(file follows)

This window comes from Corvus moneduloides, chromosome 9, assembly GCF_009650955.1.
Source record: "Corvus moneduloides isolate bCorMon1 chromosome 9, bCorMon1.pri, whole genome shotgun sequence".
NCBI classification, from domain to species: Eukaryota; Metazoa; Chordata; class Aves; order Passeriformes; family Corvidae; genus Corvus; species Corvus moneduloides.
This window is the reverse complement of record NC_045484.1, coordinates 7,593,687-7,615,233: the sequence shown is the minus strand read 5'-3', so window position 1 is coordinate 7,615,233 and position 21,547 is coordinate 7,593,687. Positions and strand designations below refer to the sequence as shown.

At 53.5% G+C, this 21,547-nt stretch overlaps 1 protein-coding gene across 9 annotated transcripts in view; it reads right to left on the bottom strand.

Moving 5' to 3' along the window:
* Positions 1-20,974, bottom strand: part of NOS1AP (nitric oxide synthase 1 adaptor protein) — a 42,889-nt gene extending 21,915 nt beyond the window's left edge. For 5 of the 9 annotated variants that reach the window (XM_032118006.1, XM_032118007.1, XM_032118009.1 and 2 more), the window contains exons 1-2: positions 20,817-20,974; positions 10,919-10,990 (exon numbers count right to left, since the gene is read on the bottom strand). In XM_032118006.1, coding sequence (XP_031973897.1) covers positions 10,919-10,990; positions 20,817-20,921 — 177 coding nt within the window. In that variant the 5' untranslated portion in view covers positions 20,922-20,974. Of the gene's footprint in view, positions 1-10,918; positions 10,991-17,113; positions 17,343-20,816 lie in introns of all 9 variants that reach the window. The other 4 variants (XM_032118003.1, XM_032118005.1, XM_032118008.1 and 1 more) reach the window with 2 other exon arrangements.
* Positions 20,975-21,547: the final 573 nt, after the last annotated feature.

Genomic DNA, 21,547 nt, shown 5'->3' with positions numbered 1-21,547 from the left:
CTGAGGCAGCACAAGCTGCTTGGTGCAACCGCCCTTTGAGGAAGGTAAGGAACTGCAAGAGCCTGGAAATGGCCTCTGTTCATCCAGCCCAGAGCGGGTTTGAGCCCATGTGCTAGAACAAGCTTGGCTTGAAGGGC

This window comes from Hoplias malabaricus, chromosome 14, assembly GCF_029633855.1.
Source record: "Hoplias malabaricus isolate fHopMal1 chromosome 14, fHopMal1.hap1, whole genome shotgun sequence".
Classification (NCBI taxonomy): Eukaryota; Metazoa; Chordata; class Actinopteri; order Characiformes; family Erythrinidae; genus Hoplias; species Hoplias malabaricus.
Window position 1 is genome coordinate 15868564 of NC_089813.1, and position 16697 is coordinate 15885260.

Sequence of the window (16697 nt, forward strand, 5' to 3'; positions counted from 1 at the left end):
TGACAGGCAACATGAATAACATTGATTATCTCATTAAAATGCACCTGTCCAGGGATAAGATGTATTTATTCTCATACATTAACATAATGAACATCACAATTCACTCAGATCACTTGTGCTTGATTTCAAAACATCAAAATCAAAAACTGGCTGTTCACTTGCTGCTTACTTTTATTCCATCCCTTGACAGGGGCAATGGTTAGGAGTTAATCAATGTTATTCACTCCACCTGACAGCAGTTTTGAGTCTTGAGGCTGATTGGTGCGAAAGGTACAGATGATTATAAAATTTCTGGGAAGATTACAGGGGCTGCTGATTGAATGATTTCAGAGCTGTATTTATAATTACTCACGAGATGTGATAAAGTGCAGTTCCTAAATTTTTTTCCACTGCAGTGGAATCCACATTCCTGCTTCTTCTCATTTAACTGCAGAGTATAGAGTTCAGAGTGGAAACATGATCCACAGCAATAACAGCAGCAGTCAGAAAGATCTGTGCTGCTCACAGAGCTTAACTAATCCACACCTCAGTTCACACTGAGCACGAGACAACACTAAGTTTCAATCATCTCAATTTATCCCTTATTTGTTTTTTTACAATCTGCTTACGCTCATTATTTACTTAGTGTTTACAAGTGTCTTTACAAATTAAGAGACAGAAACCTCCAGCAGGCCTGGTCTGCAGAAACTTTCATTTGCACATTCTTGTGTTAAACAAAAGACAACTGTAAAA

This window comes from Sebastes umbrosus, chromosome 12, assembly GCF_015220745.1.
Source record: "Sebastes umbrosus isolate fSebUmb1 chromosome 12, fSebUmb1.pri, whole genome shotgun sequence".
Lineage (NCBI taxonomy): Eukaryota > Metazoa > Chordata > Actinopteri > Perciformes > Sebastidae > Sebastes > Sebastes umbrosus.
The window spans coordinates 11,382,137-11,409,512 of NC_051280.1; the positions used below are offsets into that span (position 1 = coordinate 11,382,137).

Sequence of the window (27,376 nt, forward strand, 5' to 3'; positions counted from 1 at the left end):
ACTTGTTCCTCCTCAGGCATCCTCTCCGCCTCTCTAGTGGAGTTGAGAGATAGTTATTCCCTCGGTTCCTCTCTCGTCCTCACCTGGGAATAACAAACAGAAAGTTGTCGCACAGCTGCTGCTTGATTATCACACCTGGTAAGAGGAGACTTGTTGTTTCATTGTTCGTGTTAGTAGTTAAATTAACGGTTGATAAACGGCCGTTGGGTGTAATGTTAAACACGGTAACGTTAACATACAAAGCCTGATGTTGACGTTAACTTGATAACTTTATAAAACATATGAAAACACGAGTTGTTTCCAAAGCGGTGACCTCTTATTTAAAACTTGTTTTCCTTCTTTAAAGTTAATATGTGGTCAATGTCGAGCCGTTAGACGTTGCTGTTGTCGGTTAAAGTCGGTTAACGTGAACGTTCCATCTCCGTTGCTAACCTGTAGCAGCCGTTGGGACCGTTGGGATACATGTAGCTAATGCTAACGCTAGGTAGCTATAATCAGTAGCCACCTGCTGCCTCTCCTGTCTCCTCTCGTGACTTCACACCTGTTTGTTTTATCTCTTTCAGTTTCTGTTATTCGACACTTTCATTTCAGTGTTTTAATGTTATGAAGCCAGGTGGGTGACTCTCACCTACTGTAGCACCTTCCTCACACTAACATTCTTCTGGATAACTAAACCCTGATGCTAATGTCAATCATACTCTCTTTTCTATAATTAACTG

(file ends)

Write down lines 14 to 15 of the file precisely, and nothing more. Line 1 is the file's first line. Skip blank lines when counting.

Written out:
Window position 1 is genome coordinate 15868564 of NC_089813.1, and position 16697 is coordinate 15885260.

Sequence of the window (16697 nt, forward strand, 5' to 3'; positions counted from 1 at the left end):